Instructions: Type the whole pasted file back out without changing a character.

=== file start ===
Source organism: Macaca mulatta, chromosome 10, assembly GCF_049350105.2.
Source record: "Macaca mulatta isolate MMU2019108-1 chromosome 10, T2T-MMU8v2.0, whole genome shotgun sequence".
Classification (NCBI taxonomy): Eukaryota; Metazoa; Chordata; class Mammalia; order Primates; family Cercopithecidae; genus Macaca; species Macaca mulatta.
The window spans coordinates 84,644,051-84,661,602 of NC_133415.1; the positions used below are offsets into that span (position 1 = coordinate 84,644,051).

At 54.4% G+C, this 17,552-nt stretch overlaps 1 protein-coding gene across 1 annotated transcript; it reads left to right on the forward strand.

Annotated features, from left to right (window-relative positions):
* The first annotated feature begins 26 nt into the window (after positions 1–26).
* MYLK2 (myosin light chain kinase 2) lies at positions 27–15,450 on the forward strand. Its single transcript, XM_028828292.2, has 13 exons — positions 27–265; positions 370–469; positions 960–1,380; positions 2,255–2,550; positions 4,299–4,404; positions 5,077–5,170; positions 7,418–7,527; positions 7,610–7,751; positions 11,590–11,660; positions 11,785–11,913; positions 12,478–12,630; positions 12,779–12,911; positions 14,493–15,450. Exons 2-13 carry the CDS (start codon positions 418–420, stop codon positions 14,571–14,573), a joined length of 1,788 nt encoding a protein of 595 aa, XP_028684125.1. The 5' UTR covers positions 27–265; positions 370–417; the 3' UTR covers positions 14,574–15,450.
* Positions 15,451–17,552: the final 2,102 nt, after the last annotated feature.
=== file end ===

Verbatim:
Source organism: Macaca mulatta, chromosome 10, assembly GCF_049350105.2.
Source record: "Macaca mulatta isolate MMU2019108-1 chromosome 10, T2T-MMU8v2.0, whole genome shotgun sequence".
Classification (NCBI taxonomy): Eukaryota; Metazoa; Chordata; class Mammalia; order Primates; family Cercopithecidae; genus Macaca; species Macaca mulatta.
The window spans coordinates 84,644,051-84,661,602 of NC_133415.1; the positions used below are offsets into that span (position 1 = coordinate 84,644,051).

At 54.4% G+C, this 17,552-nt stretch overlaps 1 protein-coding gene across 1 annotated transcript; it reads left to right on the forward strand.

Annotated features, from left to right (window-relative positions):
* The first annotated feature begins 26 nt into the window (after positions 1–26).
* MYLK2 (myosin light chain kinase 2) lies at positions 27–15,450 on the forward strand. Its single transcript, XM_028828292.2, has 13 exons — positions 27–265; positions 370–469; positions 960–1,380; positions 2,255–2,550; positions 4,299–4,404; positions 5,077–5,170; positions 7,418–7,527; positions 7,610–7,751; positions 11,590–11,660; positions 11,785–11,913; positions 12,478–12,630; positions 12,779–12,911; positions 14,493–15,450. Exons 2-13 carry the CDS (start codon positions 418–420, stop codon positions 14,571–14,573), a joined length of 1,788 nt encoding a protein of 595 aa, XP_028684125.1. The 5' UTR covers positions 27–265; positions 370–417; the 3' UTR covers positions 14,574–15,450.
* Positions 15,451–17,552: the final 2,102 nt, after the last annotated feature.